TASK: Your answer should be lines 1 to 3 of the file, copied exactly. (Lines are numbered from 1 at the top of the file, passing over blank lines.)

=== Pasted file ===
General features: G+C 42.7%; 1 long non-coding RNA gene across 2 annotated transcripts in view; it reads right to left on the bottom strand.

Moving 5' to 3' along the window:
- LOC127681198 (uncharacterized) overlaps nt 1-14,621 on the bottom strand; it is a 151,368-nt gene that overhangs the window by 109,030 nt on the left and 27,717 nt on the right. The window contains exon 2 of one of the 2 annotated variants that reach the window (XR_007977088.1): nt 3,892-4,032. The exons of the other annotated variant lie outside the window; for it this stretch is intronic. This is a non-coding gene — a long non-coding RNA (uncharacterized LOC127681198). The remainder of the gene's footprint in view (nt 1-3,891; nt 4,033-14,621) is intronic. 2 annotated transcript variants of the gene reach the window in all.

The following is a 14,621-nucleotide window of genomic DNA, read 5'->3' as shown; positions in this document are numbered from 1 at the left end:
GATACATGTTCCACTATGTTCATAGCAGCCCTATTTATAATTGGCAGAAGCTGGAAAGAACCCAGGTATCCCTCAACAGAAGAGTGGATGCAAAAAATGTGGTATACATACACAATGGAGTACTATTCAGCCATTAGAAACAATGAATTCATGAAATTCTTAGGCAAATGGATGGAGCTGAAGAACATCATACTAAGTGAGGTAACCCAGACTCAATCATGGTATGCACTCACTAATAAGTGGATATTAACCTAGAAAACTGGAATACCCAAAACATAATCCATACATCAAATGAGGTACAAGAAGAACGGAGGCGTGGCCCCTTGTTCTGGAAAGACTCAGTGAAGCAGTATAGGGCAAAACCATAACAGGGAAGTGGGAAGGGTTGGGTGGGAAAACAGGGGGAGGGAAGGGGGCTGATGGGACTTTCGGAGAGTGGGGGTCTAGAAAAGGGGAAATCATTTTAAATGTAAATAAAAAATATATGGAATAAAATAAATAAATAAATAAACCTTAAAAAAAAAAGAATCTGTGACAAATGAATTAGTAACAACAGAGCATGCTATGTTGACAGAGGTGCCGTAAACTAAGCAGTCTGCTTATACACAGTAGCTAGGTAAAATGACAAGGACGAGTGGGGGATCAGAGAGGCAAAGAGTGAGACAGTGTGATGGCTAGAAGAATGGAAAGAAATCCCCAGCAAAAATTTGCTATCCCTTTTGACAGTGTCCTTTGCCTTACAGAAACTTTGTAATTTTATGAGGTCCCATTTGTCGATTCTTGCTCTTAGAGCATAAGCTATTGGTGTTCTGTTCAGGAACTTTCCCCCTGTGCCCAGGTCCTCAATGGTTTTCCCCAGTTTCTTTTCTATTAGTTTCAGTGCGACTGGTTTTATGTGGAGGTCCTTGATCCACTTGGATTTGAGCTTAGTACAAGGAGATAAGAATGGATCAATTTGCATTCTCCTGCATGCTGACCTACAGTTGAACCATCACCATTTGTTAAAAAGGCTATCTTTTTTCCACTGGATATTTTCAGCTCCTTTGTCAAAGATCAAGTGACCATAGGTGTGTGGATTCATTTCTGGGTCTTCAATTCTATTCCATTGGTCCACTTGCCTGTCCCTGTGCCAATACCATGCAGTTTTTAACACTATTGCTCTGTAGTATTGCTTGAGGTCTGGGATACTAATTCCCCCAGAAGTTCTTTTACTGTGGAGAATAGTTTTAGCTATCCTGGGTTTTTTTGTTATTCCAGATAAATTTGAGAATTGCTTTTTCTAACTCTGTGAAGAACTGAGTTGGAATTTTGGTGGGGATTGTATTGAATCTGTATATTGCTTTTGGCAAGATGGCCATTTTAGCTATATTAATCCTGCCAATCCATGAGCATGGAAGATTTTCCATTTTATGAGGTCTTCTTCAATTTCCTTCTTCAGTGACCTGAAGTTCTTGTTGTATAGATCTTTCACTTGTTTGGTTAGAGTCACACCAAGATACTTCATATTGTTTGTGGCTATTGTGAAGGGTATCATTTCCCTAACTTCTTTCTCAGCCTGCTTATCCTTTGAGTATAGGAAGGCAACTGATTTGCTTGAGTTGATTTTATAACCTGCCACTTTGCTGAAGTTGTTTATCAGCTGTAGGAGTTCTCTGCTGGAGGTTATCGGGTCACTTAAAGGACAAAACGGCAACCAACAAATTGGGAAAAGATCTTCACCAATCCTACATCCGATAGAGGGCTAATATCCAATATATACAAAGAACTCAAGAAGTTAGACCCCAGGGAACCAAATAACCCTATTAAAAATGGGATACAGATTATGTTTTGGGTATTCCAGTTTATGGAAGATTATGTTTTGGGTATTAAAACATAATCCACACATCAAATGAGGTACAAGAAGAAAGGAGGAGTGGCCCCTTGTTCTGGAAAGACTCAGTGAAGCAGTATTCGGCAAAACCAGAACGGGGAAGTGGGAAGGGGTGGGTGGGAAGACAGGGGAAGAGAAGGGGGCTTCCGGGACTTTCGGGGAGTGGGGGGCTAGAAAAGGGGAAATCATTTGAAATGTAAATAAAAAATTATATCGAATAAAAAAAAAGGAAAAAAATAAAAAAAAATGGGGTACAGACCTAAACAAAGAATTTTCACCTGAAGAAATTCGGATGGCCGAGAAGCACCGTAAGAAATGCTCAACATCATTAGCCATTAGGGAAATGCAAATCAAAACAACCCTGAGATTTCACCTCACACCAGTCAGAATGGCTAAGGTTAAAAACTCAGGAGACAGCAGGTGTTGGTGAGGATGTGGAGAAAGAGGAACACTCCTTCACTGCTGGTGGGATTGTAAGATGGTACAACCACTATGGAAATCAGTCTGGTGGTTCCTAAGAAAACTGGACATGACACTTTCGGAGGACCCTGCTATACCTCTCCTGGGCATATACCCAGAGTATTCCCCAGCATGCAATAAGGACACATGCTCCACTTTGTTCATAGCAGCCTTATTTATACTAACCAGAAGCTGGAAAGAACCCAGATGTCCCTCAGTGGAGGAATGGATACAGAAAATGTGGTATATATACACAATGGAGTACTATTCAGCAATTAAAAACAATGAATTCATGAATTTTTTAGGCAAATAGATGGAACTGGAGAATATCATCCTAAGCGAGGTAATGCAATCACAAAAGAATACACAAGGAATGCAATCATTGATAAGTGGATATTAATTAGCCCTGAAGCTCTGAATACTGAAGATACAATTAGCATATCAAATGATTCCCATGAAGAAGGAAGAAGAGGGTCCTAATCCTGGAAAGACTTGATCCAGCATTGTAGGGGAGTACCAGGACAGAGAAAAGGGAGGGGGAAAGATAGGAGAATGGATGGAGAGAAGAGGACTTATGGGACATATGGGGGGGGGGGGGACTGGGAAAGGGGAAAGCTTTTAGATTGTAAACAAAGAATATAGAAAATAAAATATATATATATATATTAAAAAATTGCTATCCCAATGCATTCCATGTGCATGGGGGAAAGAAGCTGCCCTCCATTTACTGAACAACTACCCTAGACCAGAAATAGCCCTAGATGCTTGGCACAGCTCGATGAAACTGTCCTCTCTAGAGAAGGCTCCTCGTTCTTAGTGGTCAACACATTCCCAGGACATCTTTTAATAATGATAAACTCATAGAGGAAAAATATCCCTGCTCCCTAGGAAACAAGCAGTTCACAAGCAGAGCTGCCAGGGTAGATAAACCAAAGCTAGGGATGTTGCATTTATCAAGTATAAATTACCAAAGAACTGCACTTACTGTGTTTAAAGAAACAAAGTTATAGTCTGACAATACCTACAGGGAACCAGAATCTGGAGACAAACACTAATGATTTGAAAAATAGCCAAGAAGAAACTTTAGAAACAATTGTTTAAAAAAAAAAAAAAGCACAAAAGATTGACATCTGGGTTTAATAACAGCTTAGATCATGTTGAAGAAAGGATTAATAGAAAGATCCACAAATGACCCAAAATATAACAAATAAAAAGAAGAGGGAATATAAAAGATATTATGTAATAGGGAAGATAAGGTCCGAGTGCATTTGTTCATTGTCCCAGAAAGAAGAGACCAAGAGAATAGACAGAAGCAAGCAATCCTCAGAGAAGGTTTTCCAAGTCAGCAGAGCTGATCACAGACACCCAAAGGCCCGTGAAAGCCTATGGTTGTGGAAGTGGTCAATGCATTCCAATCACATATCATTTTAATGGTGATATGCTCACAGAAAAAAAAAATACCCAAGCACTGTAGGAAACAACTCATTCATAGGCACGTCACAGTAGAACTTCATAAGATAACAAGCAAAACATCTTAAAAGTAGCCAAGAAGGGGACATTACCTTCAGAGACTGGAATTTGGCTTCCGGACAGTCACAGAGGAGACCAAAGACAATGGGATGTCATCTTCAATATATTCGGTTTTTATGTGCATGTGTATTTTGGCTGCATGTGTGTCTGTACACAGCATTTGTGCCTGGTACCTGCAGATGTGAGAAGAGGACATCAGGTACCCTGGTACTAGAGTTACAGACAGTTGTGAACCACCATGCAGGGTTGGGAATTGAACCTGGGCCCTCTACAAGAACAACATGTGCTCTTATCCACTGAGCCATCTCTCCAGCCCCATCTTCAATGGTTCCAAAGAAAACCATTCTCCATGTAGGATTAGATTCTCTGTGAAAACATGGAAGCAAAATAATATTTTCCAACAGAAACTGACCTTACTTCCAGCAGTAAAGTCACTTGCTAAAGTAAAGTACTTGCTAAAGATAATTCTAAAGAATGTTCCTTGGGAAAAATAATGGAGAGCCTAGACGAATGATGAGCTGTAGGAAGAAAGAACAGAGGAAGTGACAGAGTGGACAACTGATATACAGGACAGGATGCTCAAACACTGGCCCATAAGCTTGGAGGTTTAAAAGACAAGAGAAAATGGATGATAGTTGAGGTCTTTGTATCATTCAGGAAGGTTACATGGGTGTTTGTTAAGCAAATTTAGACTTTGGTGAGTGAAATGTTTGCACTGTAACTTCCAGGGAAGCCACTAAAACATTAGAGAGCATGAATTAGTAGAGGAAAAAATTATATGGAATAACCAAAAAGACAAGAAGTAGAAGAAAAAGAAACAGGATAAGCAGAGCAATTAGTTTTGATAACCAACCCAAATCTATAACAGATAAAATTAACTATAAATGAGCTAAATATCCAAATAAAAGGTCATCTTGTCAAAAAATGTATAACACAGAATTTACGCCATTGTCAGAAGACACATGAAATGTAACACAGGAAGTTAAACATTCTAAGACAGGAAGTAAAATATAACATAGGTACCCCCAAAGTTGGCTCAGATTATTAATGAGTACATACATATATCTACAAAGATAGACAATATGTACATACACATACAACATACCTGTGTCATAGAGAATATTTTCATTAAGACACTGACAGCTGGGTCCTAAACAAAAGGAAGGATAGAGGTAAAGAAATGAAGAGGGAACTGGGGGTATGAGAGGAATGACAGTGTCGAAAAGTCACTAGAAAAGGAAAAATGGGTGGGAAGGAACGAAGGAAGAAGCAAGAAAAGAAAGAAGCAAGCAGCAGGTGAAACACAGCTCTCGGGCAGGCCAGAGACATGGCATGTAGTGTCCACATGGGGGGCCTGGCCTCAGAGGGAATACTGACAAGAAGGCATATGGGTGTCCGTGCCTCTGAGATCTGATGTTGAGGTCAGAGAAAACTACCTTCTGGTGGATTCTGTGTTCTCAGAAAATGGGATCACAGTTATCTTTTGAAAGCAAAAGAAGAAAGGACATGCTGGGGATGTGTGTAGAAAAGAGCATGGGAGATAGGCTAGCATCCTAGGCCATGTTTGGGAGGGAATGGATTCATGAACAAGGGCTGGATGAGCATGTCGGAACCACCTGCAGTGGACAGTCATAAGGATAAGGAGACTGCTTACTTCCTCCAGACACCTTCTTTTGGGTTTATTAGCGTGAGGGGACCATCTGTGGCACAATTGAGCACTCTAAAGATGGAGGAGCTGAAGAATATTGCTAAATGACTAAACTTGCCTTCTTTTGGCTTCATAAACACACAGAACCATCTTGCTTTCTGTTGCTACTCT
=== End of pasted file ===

General features: G+C 42.7%; 1 long non-coding RNA gene across 2 annotated transcripts in view; it reads right to left on the bottom strand.

Moving 5' to 3' along the window:
- LOC127681198 (uncharacterized) overlaps nt 1-14,621 on the bottom strand; it is a 151,368-nt gene that overhangs the window by 109,030 nt on the left and 27,717 nt on the right. The window contains exon 2 of one of the 2 annotated variants that reach the window (XR_007977088.1): nt 3,892-4,032. The exons of the other annotated variant lie outside the window; for it this stretch is intronic. This is a non-coding gene — a long non-coding RNA (uncharacterized LOC127681198). The remainder of the gene's footprint in view (nt 1-3,891; nt 4,033-14,621) is intronic. 2 annotated transcript variants of the gene reach the window in all.